Since the financial crisis of 2008, the Fed has been in emergency mode, and has slashed interest rates and pumped trillions of dollars into the U.S. economy to prevent the recession in the world's largest economy from turning into a depression. That objective has been achieved but the U.S. economic recovery has been paltry by historical standards.

Earlier, the Nikkei 225 in Tokyo shot up 1.8 percent to close at 14,766.18, even though government data showed a bigger-than-expected trade gap. Elsewhere, Hong Kong's Hang Seng advanced 1.7 percent to 23,502.51 and Australia's S&P/ASX 200 added 1.1 percent to close at 5,295.50. Benchmarks in Indonesia and Thailand rose 4.7 percent and 3.3 percent respectively. The Philippines, India and Singapore also posted strong gains. Markets in South Korea and mainland China were closed for public holidays.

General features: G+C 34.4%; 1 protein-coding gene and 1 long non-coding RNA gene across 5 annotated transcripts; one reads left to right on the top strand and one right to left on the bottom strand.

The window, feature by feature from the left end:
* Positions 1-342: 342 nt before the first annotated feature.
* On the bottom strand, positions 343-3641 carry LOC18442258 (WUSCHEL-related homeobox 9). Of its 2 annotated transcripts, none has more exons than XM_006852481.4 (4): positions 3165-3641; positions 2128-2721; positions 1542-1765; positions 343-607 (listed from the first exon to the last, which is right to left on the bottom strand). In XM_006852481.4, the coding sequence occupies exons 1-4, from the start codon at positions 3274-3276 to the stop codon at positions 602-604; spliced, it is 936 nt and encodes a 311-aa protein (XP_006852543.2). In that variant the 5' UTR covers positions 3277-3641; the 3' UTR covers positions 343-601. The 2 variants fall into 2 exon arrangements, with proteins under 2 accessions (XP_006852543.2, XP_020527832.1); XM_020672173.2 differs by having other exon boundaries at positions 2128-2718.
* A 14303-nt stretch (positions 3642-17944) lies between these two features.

The market moves were not confined to stocks. The dollar was sold off in the immediate aftermath of the Fed statement as investors priced in the prospect of more dollars swirling round financial markets. On Thursday, the currency stabilized, with the euro up 0.3 percent at $1.3552 and the dollar 1.2 percent higher at 98.32 yen.

"The Fed's action last night should further delay a dollar recovery," said Jane Foley, senior currency strategist at Rabobank International.

Oil prices also steadied after the previous day's big gains, with the benchmark New York rate down 6 cents at $107.24 a barrel. Gold remained in the ascendant as investors fretted that the extended stimulus may stoke inflation â¿¿ the price for an ounce of the precious metal was up $57.50 at $1,365.10.

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